NST Viral

#NSTviral: Run for your...bonuses?

KUALA LUMPUR: A Chinese paper company based in Guangdong, China, recently went viral for making its staff run at least 50km to qualify for their annual year-end bonuses.

According to a news report in Guangdong Daily, the Dongpo Paper Company replaced the traditional annual performance bonus with a new reward system—fitness and running—aimed at motivating its employees to keep fit and healthy.

The company has over 100 employees, and they specialise in producing photocopy paper, computer printing paper, and various printed materials.

Under the new policy, an employee will be rewarded based on the amount of exercise they have undertaken. The exercise includes mountain hiking and speed walking. The distance is calculated by apps on the employees' phones.

An employee will enjoy a full 100 per cent monthly bonus if they run 50km a month; 60 per cent for running 40km; and 30 per cent for 30km. Those who run 100km a month will receive an extra 30 per cent.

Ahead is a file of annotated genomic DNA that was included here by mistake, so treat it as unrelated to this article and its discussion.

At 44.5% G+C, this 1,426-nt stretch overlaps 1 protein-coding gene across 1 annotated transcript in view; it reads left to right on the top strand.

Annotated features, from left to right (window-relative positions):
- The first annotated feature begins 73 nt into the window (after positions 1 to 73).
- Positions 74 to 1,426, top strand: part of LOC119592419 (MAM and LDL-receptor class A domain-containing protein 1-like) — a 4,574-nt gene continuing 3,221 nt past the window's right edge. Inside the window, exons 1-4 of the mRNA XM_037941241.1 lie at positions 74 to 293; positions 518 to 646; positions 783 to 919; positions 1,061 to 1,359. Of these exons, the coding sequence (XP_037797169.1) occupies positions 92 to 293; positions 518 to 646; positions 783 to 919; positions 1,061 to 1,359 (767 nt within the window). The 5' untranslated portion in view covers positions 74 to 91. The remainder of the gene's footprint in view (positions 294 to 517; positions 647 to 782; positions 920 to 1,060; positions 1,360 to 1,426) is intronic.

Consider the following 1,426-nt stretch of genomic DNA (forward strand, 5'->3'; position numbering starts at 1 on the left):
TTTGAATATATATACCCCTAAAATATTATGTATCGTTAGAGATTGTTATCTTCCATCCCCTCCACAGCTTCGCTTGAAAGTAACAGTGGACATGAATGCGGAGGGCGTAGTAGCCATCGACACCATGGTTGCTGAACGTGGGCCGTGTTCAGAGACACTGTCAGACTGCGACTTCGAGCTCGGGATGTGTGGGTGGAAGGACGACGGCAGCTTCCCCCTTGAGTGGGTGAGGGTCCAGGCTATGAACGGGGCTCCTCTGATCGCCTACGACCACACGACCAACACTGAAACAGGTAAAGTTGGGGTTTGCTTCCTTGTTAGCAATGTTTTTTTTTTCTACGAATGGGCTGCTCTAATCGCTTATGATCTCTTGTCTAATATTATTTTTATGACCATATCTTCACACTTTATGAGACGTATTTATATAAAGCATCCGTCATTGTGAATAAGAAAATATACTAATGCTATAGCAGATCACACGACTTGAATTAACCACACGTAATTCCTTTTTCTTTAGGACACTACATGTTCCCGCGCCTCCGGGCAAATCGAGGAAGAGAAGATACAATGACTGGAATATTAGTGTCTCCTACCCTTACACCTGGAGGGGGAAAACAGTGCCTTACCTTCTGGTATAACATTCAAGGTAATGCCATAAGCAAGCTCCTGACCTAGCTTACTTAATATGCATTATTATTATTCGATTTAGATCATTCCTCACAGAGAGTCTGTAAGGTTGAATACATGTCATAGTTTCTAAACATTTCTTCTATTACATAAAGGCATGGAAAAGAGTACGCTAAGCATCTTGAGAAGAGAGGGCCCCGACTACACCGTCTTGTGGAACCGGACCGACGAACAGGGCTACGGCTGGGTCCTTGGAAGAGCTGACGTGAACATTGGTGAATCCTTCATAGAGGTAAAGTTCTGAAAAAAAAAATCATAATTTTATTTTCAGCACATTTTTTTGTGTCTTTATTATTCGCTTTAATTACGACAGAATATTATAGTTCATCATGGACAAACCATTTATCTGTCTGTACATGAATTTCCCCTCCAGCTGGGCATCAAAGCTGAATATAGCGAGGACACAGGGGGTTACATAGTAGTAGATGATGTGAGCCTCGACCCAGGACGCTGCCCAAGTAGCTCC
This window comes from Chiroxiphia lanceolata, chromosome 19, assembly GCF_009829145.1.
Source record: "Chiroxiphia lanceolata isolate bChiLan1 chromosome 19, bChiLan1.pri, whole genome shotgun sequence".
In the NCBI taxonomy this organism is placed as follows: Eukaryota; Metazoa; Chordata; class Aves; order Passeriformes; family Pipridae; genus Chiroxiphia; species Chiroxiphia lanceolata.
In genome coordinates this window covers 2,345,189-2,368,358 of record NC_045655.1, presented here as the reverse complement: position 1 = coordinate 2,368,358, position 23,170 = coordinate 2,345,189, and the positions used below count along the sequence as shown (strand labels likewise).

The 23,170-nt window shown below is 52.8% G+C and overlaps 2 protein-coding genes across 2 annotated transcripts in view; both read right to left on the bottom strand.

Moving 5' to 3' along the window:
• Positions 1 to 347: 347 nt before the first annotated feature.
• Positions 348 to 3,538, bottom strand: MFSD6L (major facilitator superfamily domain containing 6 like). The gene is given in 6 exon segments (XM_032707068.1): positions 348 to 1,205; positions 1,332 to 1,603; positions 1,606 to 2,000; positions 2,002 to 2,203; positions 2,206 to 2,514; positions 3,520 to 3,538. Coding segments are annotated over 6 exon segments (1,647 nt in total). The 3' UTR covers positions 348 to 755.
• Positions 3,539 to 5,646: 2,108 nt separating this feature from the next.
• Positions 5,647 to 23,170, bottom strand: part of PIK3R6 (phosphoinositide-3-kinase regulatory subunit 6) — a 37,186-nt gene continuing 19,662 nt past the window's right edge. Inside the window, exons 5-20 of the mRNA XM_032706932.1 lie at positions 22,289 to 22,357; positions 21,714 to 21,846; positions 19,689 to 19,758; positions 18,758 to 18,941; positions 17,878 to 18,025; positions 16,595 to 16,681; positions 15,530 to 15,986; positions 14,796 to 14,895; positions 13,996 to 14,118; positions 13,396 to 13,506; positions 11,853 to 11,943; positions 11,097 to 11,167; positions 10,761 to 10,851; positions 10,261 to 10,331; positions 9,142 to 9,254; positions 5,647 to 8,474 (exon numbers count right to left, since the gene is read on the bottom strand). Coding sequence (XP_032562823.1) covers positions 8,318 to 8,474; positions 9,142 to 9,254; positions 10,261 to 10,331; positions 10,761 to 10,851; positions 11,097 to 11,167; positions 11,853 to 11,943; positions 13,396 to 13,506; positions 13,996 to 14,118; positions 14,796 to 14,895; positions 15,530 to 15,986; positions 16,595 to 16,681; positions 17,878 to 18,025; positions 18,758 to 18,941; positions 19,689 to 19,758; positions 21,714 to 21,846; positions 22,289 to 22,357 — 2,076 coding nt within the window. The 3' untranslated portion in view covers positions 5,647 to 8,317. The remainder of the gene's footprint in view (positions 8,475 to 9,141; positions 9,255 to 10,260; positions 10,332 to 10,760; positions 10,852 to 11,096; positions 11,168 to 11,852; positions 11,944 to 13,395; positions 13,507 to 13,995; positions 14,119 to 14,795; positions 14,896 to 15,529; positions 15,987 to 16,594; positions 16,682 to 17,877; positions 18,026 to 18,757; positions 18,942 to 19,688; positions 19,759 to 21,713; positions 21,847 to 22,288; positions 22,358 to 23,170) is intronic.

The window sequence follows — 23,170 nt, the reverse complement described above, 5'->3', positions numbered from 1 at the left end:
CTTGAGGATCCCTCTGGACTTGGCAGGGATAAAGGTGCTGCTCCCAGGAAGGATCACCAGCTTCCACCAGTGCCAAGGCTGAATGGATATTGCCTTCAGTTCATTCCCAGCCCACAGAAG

Hardcore runners will receive a free pair of running shoes if they can clock 50km for six consecutive months.

According to the company's official WeChat account, its boss, Lin Zhiyong, explained the idea behind the new policy. "I want my employees to be fit and healthy. A company can last a long time when its employees are healthy," he said.

Lin said he spent the last three years encouraging his employees to enjoy sports and fitness. He also claimed that he had scaled Mount Everest twice, once in 2022 and another time earlier this year.

On Weibo, which is the Chinese equivalent of the X social media platform, users were divided on Lin's idea.

One person wrote, "You'd have to run 3km a day in order to meet the monthly target of 100km. Is the company training track athletes?"

Another user expressed his concern for the employees' health. "Running will hurt their knees. Depending on their age, it could also trigger a heart attack," it read.

Despite Lin's unorthodox method, an unnamed company employee supported the idea. "It's like killing two birds with one stone. We get both health and money," the person wrote.

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